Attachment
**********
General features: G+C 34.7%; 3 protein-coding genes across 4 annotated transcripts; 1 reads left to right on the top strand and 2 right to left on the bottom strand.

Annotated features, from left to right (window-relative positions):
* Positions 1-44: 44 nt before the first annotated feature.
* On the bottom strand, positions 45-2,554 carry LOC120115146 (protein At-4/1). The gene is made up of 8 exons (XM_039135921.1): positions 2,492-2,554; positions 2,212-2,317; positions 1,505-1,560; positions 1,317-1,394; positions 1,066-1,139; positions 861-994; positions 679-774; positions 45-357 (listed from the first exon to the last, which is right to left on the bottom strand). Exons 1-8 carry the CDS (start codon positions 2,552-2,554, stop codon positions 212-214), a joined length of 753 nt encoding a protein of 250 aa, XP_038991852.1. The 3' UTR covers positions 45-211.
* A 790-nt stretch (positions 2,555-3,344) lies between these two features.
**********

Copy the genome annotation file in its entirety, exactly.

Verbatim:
General features: G+C 34.7%; 3 protein-coding genes across 4 annotated transcripts; 1 reads left to right on the top strand and 2 right to left on the bottom strand.

Annotated features, from left to right (window-relative positions):
* Positions 1-44: 44 nt before the first annotated feature.
* On the bottom strand, positions 45-2,554 carry LOC120115146 (protein At-4/1). The gene is made up of 8 exons (XM_039135921.1): positions 2,492-2,554; positions 2,212-2,317; positions 1,505-1,560; positions 1,317-1,394; positions 1,066-1,139; positions 861-994; positions 679-774; positions 45-357 (listed from the first exon to the last, which is right to left on the bottom strand). Exons 1-8 carry the CDS (start codon positions 2,552-2,554, stop codon positions 212-214), a joined length of 753 nt encoding a protein of 250 aa, XP_038991852.1. The 3' UTR covers positions 45-211.
* A 790-nt stretch (positions 2,555-3,344) lies between these two features.